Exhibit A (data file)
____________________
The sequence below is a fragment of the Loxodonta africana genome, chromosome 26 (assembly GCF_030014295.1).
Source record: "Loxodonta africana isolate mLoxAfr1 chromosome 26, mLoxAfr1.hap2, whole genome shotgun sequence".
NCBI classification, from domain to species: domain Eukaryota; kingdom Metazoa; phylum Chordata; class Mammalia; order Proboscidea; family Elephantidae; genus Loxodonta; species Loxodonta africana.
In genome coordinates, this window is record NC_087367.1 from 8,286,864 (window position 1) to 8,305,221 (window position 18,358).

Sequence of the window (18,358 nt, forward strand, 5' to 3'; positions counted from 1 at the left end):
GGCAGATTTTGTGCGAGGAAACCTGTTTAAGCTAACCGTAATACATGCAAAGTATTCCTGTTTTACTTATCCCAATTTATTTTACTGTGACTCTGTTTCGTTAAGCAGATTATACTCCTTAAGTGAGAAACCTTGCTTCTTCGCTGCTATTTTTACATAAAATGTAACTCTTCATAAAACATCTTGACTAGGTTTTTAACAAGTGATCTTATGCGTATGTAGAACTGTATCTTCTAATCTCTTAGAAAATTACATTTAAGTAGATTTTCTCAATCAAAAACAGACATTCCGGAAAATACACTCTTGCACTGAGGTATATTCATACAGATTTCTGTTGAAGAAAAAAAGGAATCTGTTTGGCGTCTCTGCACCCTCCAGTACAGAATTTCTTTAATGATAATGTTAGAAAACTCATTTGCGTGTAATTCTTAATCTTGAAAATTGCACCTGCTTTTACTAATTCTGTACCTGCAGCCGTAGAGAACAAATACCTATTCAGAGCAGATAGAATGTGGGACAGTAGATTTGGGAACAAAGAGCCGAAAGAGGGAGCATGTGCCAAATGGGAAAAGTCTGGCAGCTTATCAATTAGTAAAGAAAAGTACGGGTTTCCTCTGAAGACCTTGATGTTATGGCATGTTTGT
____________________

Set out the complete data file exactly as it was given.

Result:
The sequence below is a fragment of the Loxodonta africana genome, chromosome 26 (assembly GCF_030014295.1).
Source record: "Loxodonta africana isolate mLoxAfr1 chromosome 26, mLoxAfr1.hap2, whole genome shotgun sequence".
NCBI classification, from domain to species: domain Eukaryota; kingdom Metazoa; phylum Chordata; class Mammalia; order Proboscidea; family Elephantidae; genus Loxodonta; species Loxodonta africana.
In genome coordinates, this window is record NC_087367.1 from 8,286,864 (window position 1) to 8,305,221 (window position 18,358).

Sequence of the window (18,358 nt, forward strand, 5' to 3'; positions counted from 1 at the left end):
GGCAGATTTTGTGCGAGGAAACCTGTTTAAGCTAACCGTAATACATGCAAAGTATTCCTGTTTTACTTATCCCAATTTATTTTACTGTGACTCTGTTTCGTTAAGCAGATTATACTCCTTAAGTGAGAAACCTTGCTTCTTCGCTGCTATTTTTACATAAAATGTAACTCTTCATAAAACATCTTGACTAGGTTTTTAACAAGTGATCTTATGCGTATGTAGAACTGTATCTTCTAATCTCTTAGAAAATTACATTTAAGTAGATTTTCTCAATCAAAAACAGACATTCCGGAAAATACACTCTTGCACTGAGGTATATTCATACAGATTTCTGTTGAAGAAAAAAAGGAATCTGTTTGGCGTCTCTGCACCCTCCAGTACAGAATTTCTTTAATGATAATGTTAGAAAACTCATTTGCGTGTAATTCTTAATCTTGAAAATTGCACCTGCTTTTACTAATTCTGTACCTGCAGCCGTAGAGAACAAATACCTATTCAGAGCAGATAGAATGTGGGACAGTAGATTTGGGAACAAAGAGCCGAAAGAGGGAGCATGTGCCAAATGGGAAAAGTCTGGCAGCTTATCAATTAGTAAAGAAAAGTACGGGTTTCCTCTGAAGACCTTGATGTTATGGCATGTTTGT